Heat doesn't mean ops cool down for 1st FSSG in Iraq

30 Jun 2004 | Lance Cpl. Samuel Bard Valliere 1st Marine Logistics Group

Like a blow dryer blast to the face, the summer months have swept across Iraq. Despite the sweltering heat, troops in Iraq, their skin aglow with a sweaty glaze, are still pushing through business as usual.

Even with the temperature consistently climbing into the triple-digits, operational commitments aren't going to change. Therefore, the Marines are taking extra precautions to make working in the heat less dangerous.

Highs from June through September are expected to average a scorching 110 degrees, while the predicted low rests at an average of 75 degrees during the night, said Gunnery Sgt. James M. Kubacak, 32, the 1st Force Service Support Group's chief weather forecaster.

Some units here have shifted working hours so Marines aren't burdened with as much manual labor between 10 a.m. and 5 p.m., when the sun is high in the sky and the temperature is at its peak, said Kubacak.

The Marines still work during the afternoon, though, while the light provides enough visibility to get things done, said Maj. Jason Wallace, 34, the 1st FSSG's operations officer, who added that, "if it can be accomplished at night, it will."

The Supply Management Unit's Marines here, who work long hours outside preparing gear to be delivered to I MEF troops via 1st FSSG convoys, have already shifted their work hours toward the morning, said Chief Warrant Officer 2 Mike Naputi, 33, who helps to oversee the unit's operations.

The supply Marines try to get the majority of their work done around dawn to avoid some of the mid-afternoon heat, said the Murrieta, Calif., resident. Additionally, the unit's Marines have set up camouflaged netting to shield themselves from the sun later in the day.

Shade is not enough. Rising heat means troops consume more water and, therefore, more is needed, said Maj. John S. Meade, 36, Combat Service Support Group 15's operations officer.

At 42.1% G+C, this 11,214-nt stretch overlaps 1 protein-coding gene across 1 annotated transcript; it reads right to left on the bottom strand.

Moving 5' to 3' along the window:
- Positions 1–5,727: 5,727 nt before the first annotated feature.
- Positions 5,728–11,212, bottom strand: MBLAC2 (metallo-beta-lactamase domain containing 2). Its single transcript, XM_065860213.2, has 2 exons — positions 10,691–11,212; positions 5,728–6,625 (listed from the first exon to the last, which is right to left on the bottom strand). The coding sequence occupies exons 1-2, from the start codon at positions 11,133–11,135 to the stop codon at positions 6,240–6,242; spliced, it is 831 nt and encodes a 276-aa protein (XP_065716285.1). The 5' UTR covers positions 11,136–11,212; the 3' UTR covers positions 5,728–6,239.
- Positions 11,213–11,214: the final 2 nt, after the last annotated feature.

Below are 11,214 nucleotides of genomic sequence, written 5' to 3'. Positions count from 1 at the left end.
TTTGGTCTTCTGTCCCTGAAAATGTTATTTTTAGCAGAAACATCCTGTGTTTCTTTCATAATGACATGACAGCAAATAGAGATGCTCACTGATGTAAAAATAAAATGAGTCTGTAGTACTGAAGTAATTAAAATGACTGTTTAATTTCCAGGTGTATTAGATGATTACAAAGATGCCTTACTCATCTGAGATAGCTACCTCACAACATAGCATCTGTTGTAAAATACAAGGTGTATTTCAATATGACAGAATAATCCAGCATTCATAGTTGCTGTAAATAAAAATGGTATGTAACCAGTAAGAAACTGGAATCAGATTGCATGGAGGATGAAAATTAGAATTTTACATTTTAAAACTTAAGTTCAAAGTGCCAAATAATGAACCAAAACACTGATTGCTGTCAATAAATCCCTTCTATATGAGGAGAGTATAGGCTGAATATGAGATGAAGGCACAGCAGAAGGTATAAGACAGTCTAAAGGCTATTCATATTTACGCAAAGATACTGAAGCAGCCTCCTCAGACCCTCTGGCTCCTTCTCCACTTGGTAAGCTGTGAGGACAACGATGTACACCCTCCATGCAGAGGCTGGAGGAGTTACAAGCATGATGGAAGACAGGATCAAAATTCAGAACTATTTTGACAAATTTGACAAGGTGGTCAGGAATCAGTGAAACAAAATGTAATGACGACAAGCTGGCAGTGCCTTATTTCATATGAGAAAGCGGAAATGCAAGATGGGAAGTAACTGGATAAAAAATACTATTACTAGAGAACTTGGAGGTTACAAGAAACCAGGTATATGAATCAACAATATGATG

The supply Marines are also responsible for receiving and distributing much of the bottled water I MEF troops drink.

Delivery of water to I MEF troops has been stepped up to accommodate the surge in demand. Everyday, CSSG-15 pushes between 12,000 and 18,000 cases of water to bases around western Iraq, said Sgt. Gustavo A. Terrazas, 22, the unit's assistant rations chief.

Each camp is supplied with a constant 10-day supply of water that affords each person six bottles per day, said Meade, a native of Greeneville, Tenn.

"I have nightmares about water," joked the Santa Ana, Calif., native.

Having that water available is paying off, said Lt. Cmdr. Tim Mott, 35, the chief doctor at the 1st FSSG's Headquarters and Support Battalion Aid Station.

The heat hasn't led to any overwhelming medical problems yet, he said. Only one person has been treated here for a minor heat stroke, and Mott doesn't expect many more casualties.

Mott credits a program which uses color-coded flags that fly throughout the camp, alerting troops of the heat threat and serving as a reminder to drink water. Every hour, the temperature is taken and flags are changed to reflect any change in the degree of heat.

The system has been effective, and leaders have been using its guidance when determining workloads for Marines, said Mott, a Queensburg, N.Y., native.

Being safe when it's hot is as much up to individuals as it is commanders, he added.

One of the gyms here was temporarily closed when the temperature inside the tent hit 118 degrees after its air conditioners went down. Before it was closed, Marines and sailors were still working out, said Mott, who added that Marines should step up their water consumption when exercising in such high temperatures.

The heat isn't just a risk to Marines, said Gunnery Sgt. Gregg A. Smith, 39, the base operations and utilities chief here. Generators that power the camp have also felt the effects of high temperatures.

The engines sometimes shut down when the temperature reaches about 104 degrees, cutting power to work areas and living tents where Marines rely on the electricity to run air conditioners and computers, said the Wahoo, Neb., native.

Some units have raised camouflaged netting to shade their generators and drip water onto the engines in an attempt to cool them.

The next wave of I MEF Marines arriving in Iraq to relieve those currently deployed can expect cooler days. Temperatures are expected make a 34-degree drop to an average high of 76 degrees in November.
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1st Marine Logistics Group